“A few hours after fertilization the cell, with its cargo of chromosomes, embarks on a remarkable journey. It travels along the fallopian tubes toward the womb.
Then it starts to divide: first in two, then four, then eight, each cell an identical replica of the other.
This rapidly multiplying collection of cells is called a blastocyst, and it’s here that nature’s most remarkable reproductive anomaly can sometimes occur.
It’s an event so mysterious, it wasn’t witnessed until recently.
Several days after conception, the blastocyst spontaneously splits in two. Each new blastocyst is composed of cells with identical sets of chromosomes, and they carry the same arrangement of genes along their length. The two blastocysts now have the potential to develop into twins.
Exactly how and why the blastocyst splits is one of reproductive science’s greatest mysteries, and it wasn’t until 2007, during a lab study of 26 embryos, that embryologists witnessed this event for the first time.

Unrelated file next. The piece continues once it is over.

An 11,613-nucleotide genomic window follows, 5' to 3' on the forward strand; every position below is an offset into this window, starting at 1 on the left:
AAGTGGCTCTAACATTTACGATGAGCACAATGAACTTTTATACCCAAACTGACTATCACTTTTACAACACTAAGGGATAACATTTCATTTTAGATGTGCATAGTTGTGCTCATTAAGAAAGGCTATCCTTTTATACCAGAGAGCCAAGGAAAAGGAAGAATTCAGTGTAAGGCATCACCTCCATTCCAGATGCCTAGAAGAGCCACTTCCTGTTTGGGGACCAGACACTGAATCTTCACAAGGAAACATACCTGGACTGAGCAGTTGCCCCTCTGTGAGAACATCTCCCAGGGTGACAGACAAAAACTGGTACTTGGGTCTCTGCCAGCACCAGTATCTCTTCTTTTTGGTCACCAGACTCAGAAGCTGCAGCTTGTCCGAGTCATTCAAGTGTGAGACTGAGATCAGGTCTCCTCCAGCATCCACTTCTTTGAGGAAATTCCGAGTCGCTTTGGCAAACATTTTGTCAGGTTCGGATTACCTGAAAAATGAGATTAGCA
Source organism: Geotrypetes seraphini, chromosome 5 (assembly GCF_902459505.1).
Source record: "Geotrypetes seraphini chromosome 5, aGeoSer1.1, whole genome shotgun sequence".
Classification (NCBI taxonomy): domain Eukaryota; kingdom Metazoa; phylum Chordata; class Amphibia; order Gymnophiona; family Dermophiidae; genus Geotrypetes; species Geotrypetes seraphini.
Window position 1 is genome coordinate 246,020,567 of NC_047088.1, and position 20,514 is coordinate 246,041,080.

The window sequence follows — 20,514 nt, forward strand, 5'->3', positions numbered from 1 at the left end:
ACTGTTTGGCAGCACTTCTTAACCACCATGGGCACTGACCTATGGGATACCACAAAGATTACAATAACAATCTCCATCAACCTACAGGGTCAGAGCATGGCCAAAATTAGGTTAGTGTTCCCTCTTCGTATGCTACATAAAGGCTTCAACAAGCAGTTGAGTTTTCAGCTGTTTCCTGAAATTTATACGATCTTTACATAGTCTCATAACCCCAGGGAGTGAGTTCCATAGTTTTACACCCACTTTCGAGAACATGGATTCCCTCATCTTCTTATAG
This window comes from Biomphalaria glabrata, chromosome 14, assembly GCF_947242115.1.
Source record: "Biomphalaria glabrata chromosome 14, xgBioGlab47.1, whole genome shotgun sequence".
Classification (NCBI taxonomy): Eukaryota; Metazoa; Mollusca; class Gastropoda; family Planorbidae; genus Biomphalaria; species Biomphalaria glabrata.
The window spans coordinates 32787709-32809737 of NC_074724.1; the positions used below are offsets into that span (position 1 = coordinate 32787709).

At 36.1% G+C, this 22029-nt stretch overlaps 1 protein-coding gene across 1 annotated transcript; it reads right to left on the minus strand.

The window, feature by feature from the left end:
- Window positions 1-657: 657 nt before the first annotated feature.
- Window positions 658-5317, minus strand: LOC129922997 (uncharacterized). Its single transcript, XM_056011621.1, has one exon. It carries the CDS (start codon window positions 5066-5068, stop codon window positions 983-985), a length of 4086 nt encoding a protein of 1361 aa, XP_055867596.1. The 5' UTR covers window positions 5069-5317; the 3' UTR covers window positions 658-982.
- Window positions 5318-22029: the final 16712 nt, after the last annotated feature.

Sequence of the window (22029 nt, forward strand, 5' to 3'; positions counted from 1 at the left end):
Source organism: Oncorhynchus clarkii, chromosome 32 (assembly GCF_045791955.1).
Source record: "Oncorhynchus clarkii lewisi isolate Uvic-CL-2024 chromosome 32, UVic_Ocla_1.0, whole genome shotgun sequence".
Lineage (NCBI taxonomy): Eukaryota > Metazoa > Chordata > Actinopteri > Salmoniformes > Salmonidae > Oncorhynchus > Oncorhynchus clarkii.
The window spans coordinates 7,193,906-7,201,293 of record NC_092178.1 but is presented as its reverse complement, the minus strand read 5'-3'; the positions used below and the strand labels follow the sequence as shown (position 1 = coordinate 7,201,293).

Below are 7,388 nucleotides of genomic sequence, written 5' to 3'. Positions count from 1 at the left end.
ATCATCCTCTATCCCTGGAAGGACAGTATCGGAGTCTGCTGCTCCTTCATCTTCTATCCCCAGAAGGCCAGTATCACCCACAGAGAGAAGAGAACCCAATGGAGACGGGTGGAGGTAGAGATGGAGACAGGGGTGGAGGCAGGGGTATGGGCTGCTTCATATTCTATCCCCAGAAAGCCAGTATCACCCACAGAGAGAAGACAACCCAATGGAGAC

The blastocyst’s outer membrane is called the zona pellucida. The lining inside is called the trophoblast. Just one cell layer thick, the trophoblast will develop into the placenta.
The inner cell mass, filled with embryonic stem cells, will become the fetus.
Over the course of four days, embryologists noticed that a junction between cells in the trophoblast membrane would regularly weaken, letting liquid leak out, and causing the trophoblast to collapse like a balloon full of water. Then it would repair itself.
But in two of the eggs they saw something for the very first time. After the membrane collapsed, the inner cell mass divided in two, each clump sticking to a different side of the trophoblast as it re-inflated. If these clumps were to develop in utero, they would grow into identical twins.”
~from “Twins in the Womb,” by Nt’l Geographic.